Written & Reviewed by
Gaston Molina
Published on
October 9, 2021

Medically reviewed by Maria, Clinical Psychologist

How to Deal With Adolescent Depression

Adolescence is a spring. At the same time it is the hardest period of human development. In terms of psychological growth, the fundamental questions are related to identity and sexuality. Today puberty, physical growth in adolescence, starts at 10-12 years for boys and girls. The child becomes an adult and unexpected sexuality is dominated by physical needs, desires, new thoughts and fantasies.

The experience of changes in the body can be felt as traumatic, violent. The teenager flusters, feels awkward and finds it difficult to put into words so many stimuli and feelings. He is not ready to give up on the peace of childhood. In this sense adolescence can be thought as a process of mourning; something is lost while something new has not yet been conquered.There is depressiveness in all major changes of life, as a loss and resignation; besides, in order to take a position in life we have to first abandon another. The teenager often acts selfishly, overestimates himself and his powers trying to cover the loss. He is too active or, instead, he gives the impression of boredom, laziness. The discovery that his parents are not perfect, omnipotent, as he thought when he was a child causes contradictory feelings. He feels uncertain and unsatisfied and is looking for new ideals for identification.This situation differs from depression as a disorder. In depression we can’t be happy, we lose all interest; we can’t love ourselves and others. Sometimes we experience depression in the body, with unexplained pain or in our life with self-destructive behaviors.Adolescents sometimes act extreme but are rarely driven in to serious disorders. Boys usually do impressive acts such as playing with speed, with danger or by using substances. Girls are more likely to involve the body, which they mark or submit at grueling diets. They sometimes leave their home protesting how their parents do not understand them; they consider them very old or not authentic enough.For their part, parents often worry, also discovering that their child is not what they thought it was. There follows a second separation and the family is called to manage it. Parents need to wonder of their own feelings, to estimate the situation and discuss it with their child. They should negotiate with the teenager, giving opportunities for autonomy, independence, along with limits, conditions of security and love. A family’s failure such as alienation or immaturity often makes the evolution of things more difficult.Our era seems to idealize adolescents and expect their successes. Furthermore, current ideology turned them into consumers, while challenging social conditions and the generalized anxiety affects them. Finally they face critical questions such as climate change, showing them that their future is probably mortgaged. This is a different, indirect type of violence exerted on the whole family which affects mostly the adolescents, who operate as ‘barometers of society’.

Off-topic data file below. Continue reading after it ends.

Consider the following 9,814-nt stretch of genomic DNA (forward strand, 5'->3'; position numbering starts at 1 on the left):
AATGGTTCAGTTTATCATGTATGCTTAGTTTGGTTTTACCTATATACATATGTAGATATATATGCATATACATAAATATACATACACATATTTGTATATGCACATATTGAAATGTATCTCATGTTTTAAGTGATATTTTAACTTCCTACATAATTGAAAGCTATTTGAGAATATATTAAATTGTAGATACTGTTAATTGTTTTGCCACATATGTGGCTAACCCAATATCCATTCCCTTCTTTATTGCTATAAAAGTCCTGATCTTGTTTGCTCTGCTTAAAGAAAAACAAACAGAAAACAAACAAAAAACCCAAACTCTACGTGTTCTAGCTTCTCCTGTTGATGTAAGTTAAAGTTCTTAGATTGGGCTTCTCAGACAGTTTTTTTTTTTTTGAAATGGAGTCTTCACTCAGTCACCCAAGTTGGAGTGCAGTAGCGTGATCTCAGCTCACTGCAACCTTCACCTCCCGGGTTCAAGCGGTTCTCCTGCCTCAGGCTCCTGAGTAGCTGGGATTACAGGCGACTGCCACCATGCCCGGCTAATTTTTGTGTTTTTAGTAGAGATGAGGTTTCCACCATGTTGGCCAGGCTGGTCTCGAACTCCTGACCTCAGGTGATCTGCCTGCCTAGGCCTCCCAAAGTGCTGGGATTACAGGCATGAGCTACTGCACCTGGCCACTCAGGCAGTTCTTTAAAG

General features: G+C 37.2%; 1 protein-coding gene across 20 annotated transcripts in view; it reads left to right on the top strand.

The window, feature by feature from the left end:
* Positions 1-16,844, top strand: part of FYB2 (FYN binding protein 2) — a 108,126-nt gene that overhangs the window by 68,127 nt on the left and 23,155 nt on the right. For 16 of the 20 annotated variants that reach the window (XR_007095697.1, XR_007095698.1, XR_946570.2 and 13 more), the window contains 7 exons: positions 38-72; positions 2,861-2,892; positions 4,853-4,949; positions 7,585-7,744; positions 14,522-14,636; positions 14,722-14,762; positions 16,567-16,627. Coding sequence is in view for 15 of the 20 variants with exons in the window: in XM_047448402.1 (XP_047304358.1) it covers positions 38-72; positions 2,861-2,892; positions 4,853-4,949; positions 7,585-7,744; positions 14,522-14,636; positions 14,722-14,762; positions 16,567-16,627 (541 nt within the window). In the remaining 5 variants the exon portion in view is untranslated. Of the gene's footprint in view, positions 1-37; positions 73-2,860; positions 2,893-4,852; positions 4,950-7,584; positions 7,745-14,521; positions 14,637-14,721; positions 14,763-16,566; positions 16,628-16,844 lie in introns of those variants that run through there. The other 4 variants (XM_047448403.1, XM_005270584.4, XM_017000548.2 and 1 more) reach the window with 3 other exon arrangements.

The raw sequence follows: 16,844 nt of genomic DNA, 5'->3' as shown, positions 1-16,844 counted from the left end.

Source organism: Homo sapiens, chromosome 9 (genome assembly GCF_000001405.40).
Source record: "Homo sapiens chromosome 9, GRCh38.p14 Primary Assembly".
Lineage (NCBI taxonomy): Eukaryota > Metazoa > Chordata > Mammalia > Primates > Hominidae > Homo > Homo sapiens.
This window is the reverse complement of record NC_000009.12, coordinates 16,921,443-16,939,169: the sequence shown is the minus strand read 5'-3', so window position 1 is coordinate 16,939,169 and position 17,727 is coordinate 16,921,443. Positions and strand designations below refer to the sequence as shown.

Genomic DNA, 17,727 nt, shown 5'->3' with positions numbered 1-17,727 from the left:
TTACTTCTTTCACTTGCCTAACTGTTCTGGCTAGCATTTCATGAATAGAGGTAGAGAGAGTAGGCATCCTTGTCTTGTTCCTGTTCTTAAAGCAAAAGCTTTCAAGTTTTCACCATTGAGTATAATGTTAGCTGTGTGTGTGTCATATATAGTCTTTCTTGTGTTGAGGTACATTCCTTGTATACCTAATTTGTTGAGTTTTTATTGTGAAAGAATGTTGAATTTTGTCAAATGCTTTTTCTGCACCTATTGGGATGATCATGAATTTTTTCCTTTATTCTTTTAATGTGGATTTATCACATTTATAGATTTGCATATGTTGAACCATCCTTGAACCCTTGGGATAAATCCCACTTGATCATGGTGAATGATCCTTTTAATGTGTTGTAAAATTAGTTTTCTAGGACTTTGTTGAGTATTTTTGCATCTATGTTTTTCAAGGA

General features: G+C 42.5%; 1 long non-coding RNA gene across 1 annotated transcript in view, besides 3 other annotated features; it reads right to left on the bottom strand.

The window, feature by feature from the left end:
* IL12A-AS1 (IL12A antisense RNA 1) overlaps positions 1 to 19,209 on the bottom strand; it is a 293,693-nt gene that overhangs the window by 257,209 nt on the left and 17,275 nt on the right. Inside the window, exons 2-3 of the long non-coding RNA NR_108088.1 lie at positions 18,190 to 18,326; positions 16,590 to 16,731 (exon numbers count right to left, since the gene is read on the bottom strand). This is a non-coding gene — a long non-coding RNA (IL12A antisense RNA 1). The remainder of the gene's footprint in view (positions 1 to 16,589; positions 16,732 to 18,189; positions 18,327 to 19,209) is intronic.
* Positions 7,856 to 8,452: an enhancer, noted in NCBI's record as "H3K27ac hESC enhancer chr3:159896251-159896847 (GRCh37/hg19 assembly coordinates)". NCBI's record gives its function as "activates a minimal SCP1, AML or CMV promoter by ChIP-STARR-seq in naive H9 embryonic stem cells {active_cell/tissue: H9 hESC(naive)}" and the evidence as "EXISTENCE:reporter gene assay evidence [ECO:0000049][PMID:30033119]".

Gaston Molina
Medically Reviewed by Gaston Molina, Clinical Psychologist & Therapist

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